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FCC allows public comment in WTXF license renewal issue

The rare move also allows for individuals and groups to meet with FCC officials over the matter.

The rare move also allows for individuals and groups to meet with FCC officials over the matter.

The front of the Federal Communications Commission building in Washington, D.C. (FCC public domain image)
The front of the Federal Communications Commission building in Washington, D.C. (FCC public domain image)

The Federal Communications Commission (FCC) has taken the rare step of allowing public comment on an application to renew a television station license.

The action comes after a new group called the Media and Democracy (MAD) project along with several former Fox executives and one ex-FCC official filed informal objections to the renewal of a broadcast license for WTXF (Channel 29), a Fox-owned station in Philadelphia.

Typically, license renewals are restricted matters that allow individuals to file informal objections, but otherwise not lobby FCC officials or file public comment on the matter. But the FCC is allowed to change a license renewal from restricted a matter to one that permits public comment and meetings with officials as long as they are disclosed to the public, known as “permit-but-disclose.”

MAD encouraged the FCC to change the license renewal process from restricted to permit-and-disclose back in July. The group says Fox Corporation may be unfit to hold a broadcast license for WTXF because the company recently entered into a settlement with a manufacturer of voting machines over election-related conspiracies floated on two of its cable channels, Fox News and Fox Business Network.

The group says Fox and its majority owner, Rupert Murdoch, knew the conspiracies aired on the two Fox cable channels were false, but permitted them anyway in an attempt to appease viewers. In reply briefs, Fox officials said the matter was wholly separate from WTXF, because its local television station group and its cable channels are operated as separate businesses, though they share common ownership.

On Wednesday, the FCC approved MAD’s request to convert the matter to permit-but-restricted, which allows both sides to meet with FCC staff members at the Media Bureau and those who support the agency’s commissioners in order to better argue their positions. It also allows members of the public to file comments on the matter, with the FCC assigning the license renewal objections to Media Bureau (MB) Docket 23-293.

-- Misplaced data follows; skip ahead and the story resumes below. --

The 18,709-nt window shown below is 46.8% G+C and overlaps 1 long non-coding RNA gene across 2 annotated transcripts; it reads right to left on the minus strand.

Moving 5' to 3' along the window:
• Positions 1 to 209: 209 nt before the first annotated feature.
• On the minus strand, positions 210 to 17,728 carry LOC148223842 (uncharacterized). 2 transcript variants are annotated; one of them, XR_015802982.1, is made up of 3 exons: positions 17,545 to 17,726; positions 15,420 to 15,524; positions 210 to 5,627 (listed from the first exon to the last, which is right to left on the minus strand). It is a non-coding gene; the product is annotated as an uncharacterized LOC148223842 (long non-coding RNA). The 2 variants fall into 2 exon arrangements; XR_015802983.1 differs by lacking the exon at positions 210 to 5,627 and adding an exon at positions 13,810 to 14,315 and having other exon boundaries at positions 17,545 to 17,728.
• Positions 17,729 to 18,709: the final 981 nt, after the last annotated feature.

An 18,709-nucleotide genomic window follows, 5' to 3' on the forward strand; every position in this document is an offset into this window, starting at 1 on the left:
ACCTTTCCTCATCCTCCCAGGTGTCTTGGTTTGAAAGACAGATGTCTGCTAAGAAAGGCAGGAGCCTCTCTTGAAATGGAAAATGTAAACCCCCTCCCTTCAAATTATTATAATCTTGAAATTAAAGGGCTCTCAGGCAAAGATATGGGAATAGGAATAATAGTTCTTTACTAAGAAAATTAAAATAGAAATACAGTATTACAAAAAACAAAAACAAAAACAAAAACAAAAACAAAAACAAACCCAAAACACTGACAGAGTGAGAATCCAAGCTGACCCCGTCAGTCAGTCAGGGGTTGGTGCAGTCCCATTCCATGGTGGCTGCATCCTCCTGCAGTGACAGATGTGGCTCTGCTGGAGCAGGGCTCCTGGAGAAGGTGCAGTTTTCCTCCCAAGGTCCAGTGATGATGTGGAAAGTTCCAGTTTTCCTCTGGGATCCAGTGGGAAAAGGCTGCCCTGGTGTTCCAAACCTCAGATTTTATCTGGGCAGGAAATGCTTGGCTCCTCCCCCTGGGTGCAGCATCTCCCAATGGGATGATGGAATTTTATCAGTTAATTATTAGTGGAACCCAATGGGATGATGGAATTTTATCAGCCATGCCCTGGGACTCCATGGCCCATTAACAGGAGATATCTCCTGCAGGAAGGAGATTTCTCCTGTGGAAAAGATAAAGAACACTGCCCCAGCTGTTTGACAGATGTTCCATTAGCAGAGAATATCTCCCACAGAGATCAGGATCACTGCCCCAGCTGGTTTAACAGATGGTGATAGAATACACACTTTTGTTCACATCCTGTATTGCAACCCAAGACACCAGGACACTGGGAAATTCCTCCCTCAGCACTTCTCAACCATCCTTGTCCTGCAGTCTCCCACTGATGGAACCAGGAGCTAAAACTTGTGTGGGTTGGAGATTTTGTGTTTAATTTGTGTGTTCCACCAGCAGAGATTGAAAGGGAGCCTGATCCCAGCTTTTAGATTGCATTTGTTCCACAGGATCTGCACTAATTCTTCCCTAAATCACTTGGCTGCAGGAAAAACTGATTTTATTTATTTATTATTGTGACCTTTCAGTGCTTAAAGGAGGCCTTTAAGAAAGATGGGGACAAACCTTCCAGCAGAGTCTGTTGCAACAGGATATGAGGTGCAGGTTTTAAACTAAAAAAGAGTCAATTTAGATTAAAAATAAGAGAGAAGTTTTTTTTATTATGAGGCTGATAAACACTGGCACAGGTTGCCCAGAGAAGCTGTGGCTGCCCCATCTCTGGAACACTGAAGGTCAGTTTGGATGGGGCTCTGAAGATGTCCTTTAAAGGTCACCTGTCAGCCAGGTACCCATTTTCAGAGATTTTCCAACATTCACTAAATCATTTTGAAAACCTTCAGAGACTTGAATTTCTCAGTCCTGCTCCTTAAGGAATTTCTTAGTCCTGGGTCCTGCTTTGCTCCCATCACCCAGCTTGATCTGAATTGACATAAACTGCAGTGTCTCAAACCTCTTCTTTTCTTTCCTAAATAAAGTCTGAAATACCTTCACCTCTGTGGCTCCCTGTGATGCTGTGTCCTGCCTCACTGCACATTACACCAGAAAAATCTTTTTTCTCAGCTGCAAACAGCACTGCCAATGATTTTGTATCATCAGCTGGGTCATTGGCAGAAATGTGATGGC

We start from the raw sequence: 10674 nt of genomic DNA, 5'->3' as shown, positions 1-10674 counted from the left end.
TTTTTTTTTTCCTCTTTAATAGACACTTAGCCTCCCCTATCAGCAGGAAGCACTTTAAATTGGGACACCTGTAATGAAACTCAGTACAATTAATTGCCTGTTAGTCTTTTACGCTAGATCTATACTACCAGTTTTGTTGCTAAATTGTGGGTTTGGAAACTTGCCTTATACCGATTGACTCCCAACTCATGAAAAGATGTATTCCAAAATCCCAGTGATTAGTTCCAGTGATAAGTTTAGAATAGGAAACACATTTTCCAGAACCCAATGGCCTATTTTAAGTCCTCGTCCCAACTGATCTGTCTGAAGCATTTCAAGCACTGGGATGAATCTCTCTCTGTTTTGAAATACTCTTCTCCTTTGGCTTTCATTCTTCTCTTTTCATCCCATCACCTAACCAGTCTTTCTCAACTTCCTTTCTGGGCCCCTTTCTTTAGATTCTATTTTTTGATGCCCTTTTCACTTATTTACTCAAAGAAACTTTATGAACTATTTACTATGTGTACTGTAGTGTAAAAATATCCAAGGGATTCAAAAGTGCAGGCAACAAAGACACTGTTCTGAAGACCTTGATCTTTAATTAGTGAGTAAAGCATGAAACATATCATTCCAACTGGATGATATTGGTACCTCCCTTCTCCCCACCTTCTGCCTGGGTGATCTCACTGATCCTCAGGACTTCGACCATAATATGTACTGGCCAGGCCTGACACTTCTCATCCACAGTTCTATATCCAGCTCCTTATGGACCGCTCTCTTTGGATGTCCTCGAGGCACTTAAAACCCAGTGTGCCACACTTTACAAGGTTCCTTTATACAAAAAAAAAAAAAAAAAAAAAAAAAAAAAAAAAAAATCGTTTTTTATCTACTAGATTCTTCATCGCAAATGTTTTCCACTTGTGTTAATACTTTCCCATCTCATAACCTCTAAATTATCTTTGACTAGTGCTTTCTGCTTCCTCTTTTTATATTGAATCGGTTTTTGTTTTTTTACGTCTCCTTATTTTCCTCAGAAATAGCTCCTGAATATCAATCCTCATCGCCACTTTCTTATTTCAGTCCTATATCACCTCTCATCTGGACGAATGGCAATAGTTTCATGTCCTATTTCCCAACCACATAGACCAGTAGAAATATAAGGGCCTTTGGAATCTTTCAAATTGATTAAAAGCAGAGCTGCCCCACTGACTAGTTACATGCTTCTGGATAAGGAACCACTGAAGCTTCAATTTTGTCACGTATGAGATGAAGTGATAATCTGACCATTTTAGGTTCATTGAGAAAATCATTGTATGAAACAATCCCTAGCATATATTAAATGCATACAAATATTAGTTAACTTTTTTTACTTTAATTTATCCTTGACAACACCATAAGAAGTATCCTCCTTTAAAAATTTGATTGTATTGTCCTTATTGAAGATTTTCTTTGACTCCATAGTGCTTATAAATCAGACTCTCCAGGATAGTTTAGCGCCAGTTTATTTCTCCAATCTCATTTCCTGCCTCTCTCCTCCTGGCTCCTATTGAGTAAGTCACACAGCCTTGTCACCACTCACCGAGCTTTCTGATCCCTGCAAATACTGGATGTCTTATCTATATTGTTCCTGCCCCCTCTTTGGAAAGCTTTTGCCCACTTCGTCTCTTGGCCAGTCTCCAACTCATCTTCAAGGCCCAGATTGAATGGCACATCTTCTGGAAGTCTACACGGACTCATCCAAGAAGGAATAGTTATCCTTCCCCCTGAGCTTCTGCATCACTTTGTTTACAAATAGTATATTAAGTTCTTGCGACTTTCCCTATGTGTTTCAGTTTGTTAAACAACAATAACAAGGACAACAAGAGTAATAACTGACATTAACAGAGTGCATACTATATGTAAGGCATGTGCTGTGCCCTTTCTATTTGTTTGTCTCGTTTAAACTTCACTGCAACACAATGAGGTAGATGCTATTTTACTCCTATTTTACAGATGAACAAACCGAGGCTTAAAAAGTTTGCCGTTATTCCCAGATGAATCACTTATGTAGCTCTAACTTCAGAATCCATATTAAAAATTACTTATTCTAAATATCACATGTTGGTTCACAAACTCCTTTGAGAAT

Preston Padden, a former Fox executive who is leading the challenge to WTXF’s license at the FCC, praised the agency’s decision to open the matter up to public comment and lobbying.

“This wonderful decision will enable the broad bipartisan group of petitioners to meet with FCC Commissioners and staff and explain their heartfelt hope for an FCC hearing,” Padden said in a statement emailed to The Desk on Thursday.

A spokesperson for MAD was equally pleased with the FCC’s decision.

“This move demonstrates that the [FCC] is taking seriously the growing bipartisan concerns about Rupert and Lachlan Murdoch’s and Fox Corporation’s character and fitness to remain public interest broadcast licensees,” the spokesperson said. “We hope this is the first victory of many before the Commission. We look forward to seizing this opportunity to meet with Commissioners and staff to present our case and urge the FCC to hold a hearing.”

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About the Author:

Matthew Keys

Matthew Keys is a nationally-recognized, award-winning journalist who has covered the business of media, technology, radio and television for more than 10 years. He is the publisher of The Desk and contributes to Know Techie, Digital Content Next and StreamTV Insider. He previously worked for Thomson Reuters, the Walt Disney Company, McNaughton Newspapers and Tribune Broadcasting.
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